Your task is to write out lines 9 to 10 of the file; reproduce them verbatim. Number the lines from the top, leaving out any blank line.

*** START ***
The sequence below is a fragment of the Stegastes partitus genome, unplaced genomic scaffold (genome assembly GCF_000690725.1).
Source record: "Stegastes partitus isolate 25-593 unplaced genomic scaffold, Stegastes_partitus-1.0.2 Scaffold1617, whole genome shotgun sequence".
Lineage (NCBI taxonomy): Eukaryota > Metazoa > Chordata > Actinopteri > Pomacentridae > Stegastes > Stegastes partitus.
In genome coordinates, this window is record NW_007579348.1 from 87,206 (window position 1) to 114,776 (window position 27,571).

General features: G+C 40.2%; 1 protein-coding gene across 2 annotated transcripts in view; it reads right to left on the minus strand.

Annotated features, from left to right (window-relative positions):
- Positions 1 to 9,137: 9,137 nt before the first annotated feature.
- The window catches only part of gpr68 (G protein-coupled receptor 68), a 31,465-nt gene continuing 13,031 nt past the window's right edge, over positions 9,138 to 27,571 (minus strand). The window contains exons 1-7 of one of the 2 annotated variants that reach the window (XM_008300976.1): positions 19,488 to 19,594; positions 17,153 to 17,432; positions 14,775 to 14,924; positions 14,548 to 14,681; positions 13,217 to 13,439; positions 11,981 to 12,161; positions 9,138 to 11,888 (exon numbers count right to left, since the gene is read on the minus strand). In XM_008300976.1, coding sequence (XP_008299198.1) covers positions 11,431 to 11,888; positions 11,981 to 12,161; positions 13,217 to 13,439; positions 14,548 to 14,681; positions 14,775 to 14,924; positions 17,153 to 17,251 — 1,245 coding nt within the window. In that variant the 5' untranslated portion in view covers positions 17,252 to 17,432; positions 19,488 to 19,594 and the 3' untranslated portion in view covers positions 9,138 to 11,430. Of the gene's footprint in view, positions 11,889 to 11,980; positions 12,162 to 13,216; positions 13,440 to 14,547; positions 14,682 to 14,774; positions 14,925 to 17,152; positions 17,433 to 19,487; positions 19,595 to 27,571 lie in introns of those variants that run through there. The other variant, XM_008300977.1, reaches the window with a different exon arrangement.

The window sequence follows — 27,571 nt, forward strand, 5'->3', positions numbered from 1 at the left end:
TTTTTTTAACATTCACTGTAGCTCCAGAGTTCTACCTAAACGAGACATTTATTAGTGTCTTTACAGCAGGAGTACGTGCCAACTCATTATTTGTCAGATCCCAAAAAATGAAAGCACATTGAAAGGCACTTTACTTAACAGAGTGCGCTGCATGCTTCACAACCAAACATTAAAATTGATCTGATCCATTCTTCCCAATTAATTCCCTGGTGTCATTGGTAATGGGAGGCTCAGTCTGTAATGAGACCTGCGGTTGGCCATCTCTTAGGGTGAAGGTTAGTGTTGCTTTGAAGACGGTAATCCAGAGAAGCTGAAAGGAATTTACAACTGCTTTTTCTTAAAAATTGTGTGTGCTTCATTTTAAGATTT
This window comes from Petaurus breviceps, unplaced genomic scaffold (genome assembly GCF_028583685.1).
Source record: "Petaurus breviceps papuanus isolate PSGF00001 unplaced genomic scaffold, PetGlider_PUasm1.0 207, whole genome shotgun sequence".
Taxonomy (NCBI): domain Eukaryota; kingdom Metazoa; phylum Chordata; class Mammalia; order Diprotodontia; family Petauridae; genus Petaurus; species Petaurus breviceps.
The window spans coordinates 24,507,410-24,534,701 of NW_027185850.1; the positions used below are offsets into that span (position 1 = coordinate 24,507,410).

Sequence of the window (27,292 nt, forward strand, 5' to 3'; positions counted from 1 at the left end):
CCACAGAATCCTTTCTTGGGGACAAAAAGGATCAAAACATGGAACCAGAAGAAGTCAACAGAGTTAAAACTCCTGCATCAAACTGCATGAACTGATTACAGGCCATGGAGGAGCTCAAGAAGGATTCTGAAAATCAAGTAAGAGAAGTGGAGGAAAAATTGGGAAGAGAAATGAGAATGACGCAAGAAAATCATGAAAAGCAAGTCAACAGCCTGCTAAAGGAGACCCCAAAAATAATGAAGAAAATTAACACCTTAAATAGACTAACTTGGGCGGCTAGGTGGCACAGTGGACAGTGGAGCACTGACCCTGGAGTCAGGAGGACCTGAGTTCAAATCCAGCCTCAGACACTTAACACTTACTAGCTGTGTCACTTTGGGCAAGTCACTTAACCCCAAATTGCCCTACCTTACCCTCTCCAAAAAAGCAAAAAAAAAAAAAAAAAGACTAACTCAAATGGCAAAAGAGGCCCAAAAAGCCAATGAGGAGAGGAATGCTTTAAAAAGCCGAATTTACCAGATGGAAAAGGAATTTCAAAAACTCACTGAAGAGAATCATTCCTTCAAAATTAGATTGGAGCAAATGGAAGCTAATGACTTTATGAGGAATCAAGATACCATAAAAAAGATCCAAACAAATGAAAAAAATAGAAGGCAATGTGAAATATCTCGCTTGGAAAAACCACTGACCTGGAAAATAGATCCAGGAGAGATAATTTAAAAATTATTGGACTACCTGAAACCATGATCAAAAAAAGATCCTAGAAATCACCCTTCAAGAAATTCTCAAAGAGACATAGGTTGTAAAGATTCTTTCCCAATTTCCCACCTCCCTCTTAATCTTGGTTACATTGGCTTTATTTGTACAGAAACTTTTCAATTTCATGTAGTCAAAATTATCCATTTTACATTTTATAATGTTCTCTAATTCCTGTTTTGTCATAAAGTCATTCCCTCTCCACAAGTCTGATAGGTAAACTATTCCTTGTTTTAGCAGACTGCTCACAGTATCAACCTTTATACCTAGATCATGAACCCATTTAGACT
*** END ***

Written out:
The window sequence follows — 27,571 nt, forward strand, 5'->3', positions numbered from 1 at the left end:
TTTTTTTAACATTCACTGTAGCTCCAGAGTTCTACCTAAACGAGACATTTATTAGTGTCTTTACAGCAGGAGTACGTGCCAACTCATTATTTGTCAGATCCCAAAAAATGAAAGCACATTGAAAGGCACTTTACTTAACAGAGTGCGCTGCATGCTTCACAACCAAACATTAAAATTGATCTGATCCATTCTTCCCAATTAATTCCCTGGTGTCATTGGTAATGGGAGGCTCAGTCTGTAATGAGACCTGCGGTTGGCCATCTCTTAGGGTGAAGGTTAGTGTTGCTTTGAAGACGGTAATCCAGAGAAGCTGAAAGGAATTTACAACTGCTTTTTCTTAAAAATTGTGTGTGCTTCATTTTAAGATTT